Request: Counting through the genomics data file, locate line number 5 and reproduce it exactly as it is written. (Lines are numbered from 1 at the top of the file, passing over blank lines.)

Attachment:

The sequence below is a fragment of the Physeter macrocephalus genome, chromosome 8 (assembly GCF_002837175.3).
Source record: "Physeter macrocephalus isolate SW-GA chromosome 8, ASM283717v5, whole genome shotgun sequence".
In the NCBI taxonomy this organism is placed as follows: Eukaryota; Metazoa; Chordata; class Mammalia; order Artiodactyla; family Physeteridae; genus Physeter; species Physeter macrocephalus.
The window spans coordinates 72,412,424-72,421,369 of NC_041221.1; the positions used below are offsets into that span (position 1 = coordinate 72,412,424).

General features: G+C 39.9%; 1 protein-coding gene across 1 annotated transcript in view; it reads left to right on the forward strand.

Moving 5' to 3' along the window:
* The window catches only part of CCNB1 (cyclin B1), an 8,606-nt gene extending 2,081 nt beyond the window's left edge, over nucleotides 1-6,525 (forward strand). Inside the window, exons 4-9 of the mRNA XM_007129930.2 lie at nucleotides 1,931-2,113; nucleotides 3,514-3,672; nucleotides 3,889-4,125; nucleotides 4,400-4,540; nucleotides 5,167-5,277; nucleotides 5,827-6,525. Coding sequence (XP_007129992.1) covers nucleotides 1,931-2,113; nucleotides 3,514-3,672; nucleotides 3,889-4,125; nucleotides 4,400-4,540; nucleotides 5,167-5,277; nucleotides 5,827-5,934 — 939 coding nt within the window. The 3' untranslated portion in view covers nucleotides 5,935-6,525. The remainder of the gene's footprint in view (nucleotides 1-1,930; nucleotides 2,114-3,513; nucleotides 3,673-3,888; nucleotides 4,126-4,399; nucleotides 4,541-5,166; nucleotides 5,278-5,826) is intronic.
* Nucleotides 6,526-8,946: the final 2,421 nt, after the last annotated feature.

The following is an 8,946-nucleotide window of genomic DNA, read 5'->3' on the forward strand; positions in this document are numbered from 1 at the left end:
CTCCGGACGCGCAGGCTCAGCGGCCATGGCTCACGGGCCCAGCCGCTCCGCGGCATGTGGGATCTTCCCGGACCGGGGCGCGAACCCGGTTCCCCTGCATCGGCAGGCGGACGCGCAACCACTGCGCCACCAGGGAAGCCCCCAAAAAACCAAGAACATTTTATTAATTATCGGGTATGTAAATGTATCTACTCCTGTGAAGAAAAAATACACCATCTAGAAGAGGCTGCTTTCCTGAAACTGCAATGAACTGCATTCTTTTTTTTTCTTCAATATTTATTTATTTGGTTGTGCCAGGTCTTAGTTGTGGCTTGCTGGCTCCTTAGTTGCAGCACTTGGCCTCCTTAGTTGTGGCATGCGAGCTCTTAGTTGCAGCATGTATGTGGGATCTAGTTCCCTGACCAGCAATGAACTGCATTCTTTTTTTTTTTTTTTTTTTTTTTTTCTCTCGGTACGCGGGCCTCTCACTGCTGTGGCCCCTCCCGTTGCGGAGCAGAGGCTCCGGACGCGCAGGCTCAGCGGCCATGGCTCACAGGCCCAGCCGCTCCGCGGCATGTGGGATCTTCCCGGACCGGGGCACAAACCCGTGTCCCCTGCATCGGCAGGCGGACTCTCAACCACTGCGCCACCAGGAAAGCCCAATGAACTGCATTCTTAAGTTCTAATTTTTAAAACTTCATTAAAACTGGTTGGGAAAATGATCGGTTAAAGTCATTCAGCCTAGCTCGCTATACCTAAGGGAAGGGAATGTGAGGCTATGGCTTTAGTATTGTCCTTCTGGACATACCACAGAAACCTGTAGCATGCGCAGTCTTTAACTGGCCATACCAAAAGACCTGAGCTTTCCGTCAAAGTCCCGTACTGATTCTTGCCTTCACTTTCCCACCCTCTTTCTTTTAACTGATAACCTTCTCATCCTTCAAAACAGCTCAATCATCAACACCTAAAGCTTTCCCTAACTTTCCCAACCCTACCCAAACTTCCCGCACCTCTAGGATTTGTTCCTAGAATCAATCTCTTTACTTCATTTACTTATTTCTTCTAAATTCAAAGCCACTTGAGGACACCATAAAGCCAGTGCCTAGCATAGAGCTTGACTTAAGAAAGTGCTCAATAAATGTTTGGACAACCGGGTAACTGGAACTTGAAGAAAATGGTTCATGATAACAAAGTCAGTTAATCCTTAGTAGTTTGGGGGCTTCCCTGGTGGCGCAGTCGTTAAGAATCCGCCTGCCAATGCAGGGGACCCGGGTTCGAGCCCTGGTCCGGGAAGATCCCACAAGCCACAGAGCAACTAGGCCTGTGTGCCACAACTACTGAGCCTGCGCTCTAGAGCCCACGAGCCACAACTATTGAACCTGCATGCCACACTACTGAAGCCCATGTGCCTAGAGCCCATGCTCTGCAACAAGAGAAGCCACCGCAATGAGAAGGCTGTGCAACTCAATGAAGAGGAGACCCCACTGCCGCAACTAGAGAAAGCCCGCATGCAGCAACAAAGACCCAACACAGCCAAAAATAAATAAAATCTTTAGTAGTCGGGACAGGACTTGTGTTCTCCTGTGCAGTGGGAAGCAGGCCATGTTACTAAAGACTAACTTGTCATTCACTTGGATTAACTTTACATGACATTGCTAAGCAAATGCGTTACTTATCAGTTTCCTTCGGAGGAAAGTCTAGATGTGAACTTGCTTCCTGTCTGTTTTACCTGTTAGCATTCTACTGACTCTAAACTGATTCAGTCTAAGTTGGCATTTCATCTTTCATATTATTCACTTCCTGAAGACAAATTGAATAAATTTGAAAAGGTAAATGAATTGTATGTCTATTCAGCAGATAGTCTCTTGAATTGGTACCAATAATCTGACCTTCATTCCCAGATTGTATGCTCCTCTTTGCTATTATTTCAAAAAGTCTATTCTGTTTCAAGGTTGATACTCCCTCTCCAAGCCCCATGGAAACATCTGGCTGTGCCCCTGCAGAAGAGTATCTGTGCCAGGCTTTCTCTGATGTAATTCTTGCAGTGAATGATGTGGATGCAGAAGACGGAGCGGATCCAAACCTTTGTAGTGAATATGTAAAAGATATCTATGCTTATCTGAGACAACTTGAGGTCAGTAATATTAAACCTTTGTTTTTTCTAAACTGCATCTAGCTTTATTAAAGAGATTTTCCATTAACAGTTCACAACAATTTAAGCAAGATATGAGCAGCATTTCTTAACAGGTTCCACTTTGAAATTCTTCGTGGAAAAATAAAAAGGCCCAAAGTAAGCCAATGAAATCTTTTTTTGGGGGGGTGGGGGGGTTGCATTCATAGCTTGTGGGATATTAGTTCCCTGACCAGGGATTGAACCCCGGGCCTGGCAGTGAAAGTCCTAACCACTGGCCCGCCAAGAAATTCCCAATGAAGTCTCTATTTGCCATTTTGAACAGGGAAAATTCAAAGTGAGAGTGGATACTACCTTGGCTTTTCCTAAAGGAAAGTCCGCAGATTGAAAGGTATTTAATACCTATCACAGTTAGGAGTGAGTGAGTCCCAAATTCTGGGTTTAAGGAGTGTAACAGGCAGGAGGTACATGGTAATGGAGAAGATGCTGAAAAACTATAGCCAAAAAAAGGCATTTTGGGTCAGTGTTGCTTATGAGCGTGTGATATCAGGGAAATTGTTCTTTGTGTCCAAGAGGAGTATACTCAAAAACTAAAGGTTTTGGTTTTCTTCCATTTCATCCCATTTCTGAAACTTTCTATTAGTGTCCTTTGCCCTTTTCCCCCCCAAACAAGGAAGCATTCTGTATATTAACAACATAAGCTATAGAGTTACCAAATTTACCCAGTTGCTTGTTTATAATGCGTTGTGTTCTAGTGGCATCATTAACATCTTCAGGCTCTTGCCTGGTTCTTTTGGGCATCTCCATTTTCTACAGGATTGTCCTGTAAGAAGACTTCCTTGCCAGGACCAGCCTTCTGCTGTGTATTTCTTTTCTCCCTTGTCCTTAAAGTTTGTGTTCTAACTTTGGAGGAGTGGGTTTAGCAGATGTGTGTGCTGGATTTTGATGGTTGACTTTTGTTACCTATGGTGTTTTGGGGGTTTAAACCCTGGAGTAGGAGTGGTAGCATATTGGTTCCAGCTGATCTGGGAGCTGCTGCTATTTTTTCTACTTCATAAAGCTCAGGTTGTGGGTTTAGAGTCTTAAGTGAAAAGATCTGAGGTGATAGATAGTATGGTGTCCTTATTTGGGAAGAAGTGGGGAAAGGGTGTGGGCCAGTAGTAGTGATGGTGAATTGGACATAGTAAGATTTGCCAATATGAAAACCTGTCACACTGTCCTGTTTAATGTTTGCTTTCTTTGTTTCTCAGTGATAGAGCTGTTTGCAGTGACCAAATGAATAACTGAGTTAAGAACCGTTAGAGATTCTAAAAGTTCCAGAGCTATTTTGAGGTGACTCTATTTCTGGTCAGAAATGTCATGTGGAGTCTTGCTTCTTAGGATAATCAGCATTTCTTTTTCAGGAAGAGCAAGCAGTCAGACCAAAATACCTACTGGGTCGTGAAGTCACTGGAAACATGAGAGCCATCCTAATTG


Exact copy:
General features: G+C 39.9%; 1 protein-coding gene across 1 annotated transcript in view; it reads left to right on the forward strand.